Thus, it changes direction 2 × 50 = 100 times in one second.
Question 59. In the given Activity, how will the displacement of rod AB will be affected if (i) current in rod AB is increased, (ii) a stronger horseshoe magnet is used, and (iii) length of the rod AB is increased?
When a current-carrying conductor is in a magnetic field, force is generated. With an increase in current, conductor length, and magnetic field strength, this force’s magnitude will also increase. Therefore, the rod AB’s displacement and the strength of the magnetic force acting on it will both rise if
- increase of current in rod AB
- Use of a a stronger horseshoe magnet
- When the length of the rod is increased, AB increases
Question 60. Shows a labelled circuit diagram that shows the magnetic field’s arrangement of field lines surrounding a current-carrying straight, long conducting wire. How can the right-hand thumb rule be used to determine the magnetic field’s direction in relation to a current-carrying conductor?
The fingers wraps around the conductor in the direction of the magnetic field lines if a straight conductor carrying current is held in the right hand with the thumb pointing in that direction. This is how the right-hand thumb rule is explained.
Question 61. State Fleming’s left-hand rule.
As per the Fleming’s Left Hand Rule, if the thumb, forefinger, and middle finger of the left hand if are arranged at right angles to one another, the thumb will point in the direction of the magnetic force, and the forefinger will point in the direction of the magnetic field, and the middle finger will point in the direction of the current.
Question 62: How is the type of current that we receive in the domestic circuit different from the one that runs a clock?
Direct current (DC) is used to drive the clock, while alternating current (AC) is what we receive from the domestic circuit (DC). While alternating current occasionally flips direction, direct current constantly flows in one direction.
Question 63. Describe the distribution of the magnetic field caused by a current through a circular loop using a labelled diagram. Why is the field produced at any point of a current-carrying coil n times larger than that produced by a single turn if the coil has n turns?
Even in current-carrying loops, the right-hand thumb rule is followed. Magnetic field lines may be seen encircling the conducting wire in this image. The conductor’s circular shape, however, causes the field lines to appear to form a ring around the loop’s perimeter at various locations. This appears to be a little ring looping around the edge of a larger ring.
If the number of coils grows, the magnetic field also does. As a result, as a coil’s turns grow, so does the magnetic field’s intensity.
Question 64. Explain the principle of an electric motor?
The magnetic effect of current serves as the foundation for how electric motors operate. In a magnetic field, a conductor carrying current experiences force and rotates. The conductor’s rotational direction can be calculated using Fleming’s Left Hand Rule.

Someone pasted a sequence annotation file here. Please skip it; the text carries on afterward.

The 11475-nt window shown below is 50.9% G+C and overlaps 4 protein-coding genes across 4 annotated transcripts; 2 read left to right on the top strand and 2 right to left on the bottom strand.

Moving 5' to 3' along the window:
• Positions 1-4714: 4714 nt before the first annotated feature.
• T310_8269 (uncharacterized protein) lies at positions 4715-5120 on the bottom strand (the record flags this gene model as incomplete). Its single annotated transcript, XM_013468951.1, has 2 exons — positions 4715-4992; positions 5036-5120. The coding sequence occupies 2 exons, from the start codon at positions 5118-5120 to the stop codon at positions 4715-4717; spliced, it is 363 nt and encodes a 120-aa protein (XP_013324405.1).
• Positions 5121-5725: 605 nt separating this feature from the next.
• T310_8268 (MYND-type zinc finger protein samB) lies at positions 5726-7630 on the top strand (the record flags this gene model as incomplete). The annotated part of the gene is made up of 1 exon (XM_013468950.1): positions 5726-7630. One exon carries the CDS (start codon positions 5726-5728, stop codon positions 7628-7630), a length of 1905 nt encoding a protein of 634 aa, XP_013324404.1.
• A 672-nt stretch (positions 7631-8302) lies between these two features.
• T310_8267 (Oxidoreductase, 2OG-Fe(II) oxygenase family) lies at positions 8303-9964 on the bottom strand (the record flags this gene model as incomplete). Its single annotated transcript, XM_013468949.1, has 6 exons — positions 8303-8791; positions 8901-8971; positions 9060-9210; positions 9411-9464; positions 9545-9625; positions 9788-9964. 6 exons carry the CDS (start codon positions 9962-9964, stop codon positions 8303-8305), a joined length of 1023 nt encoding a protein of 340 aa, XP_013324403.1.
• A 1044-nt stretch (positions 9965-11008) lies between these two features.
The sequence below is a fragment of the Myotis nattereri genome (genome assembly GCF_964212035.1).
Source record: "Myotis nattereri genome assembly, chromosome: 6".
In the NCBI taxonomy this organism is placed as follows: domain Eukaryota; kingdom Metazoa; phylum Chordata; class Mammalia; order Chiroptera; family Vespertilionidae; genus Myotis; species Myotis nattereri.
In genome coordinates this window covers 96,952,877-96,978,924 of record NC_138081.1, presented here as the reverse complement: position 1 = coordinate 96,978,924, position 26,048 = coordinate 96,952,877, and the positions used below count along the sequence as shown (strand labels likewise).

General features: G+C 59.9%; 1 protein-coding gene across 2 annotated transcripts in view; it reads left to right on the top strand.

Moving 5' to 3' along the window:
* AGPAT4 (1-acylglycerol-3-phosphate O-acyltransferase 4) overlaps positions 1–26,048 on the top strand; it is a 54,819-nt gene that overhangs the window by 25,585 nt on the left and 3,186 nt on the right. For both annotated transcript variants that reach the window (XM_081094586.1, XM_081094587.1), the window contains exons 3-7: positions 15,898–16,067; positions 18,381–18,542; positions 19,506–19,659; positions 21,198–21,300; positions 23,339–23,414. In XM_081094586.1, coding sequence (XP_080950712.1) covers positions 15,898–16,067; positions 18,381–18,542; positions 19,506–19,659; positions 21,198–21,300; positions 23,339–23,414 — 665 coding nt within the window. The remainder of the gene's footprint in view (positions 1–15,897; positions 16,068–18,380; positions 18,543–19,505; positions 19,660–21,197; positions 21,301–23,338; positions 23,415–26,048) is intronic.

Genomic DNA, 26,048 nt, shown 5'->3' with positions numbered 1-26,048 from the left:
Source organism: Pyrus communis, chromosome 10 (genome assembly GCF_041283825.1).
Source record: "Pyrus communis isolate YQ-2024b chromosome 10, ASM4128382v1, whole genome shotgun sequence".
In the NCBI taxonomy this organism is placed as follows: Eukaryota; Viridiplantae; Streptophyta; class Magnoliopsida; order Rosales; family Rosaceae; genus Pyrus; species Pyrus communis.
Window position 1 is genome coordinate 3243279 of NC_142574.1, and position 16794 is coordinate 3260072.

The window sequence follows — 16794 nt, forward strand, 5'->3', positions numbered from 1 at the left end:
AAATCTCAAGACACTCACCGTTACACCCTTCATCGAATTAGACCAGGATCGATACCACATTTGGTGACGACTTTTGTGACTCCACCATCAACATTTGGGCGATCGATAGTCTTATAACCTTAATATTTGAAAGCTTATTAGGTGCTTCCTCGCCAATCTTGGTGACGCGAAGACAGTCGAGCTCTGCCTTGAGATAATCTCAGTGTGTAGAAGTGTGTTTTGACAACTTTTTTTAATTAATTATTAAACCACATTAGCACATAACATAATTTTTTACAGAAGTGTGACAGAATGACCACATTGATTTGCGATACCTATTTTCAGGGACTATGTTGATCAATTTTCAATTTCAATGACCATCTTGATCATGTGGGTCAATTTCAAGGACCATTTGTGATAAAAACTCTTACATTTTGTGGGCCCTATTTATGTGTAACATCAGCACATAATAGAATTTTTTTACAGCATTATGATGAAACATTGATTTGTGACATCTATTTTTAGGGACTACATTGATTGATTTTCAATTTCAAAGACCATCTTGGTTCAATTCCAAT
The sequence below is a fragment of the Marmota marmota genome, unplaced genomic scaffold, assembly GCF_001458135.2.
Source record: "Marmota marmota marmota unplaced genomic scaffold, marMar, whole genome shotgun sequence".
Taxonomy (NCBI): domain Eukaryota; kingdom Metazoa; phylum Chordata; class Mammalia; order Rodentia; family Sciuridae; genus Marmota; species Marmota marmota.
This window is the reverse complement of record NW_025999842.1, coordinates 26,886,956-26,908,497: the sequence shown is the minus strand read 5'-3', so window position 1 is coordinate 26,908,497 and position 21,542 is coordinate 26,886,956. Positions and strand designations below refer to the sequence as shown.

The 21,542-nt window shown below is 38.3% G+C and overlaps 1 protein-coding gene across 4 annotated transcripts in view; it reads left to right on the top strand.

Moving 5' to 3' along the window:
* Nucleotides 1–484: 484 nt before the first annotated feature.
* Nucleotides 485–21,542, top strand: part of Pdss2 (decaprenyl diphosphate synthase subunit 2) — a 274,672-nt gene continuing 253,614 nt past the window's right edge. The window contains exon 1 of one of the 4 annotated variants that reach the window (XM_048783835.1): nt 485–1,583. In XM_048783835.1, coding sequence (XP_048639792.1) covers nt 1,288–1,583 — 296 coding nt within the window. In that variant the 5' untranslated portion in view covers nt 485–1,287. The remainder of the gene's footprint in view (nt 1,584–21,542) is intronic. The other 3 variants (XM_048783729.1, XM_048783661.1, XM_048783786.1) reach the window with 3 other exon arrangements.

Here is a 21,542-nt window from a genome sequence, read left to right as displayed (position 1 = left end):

Question 65. Explain the experiment that demonstrates a current-carrying conductor experiences a force that is perpendicular to both the external magnetic field and its length. How can we determine the direction of the force acting on the conductor carrying current using Fleming’s left-hand rule?
Take a short aluminium rod AB (of about 5 cm). As seen in Fig., suspend it horizontally from a stand using two connecting wires.
Set up a powerful horseshoe magnet so that the rod is positioned between the two poles and the magnetic field is pointed upward. Put the magnet’s north pole vertically below the aluminium rod and its south pole vertically above it for this (Fig. 13.12).
Connect a battery, a key, and a rheostat
in series with the aluminium rod.
Now run a current from end B to end A of the aluminium rod.
It can be observed that the rod has moved to the left. The rod will shift, as you will see.
Reverse the current’s flow through the rod and look at the direction in which it is being displaced. It is presently moving right.
The thumb, forefinger, and middle finger on your left hand should all be parallel to one another. The Fleming left-hand rule is what is used to describe this. The thumb will point in the direction of motion or force imparted to the conductor if the forefinger points in the direction of the magnetic field while the middle finger points in the direction of the current.
Question 66: Define direct current and alternating current. Describe why alternating current is used over direct current for long-distance transmission.
Alternating current (AC): An electric current whose magnitude changes with time and direction reverses periodically is called alternating current.
Direct current (DC): Direct current is an electric current that has a constant or variable magnitude but always flows in the same direction through a conductor.
Compared to DC, AC can be transferred across long distances with less electric power being lost. For the transmission of current across great distances, AC is favoured over DC.
Question 67. Explain the function of a split ring placed in an electric motor?
In an electric motor, the split ring functions as the commutator. After every half-rotation of the coil, the commutator changes the direction of the current flowing through the coil. The coil keeps moving in the same direction as a result of this current reversal.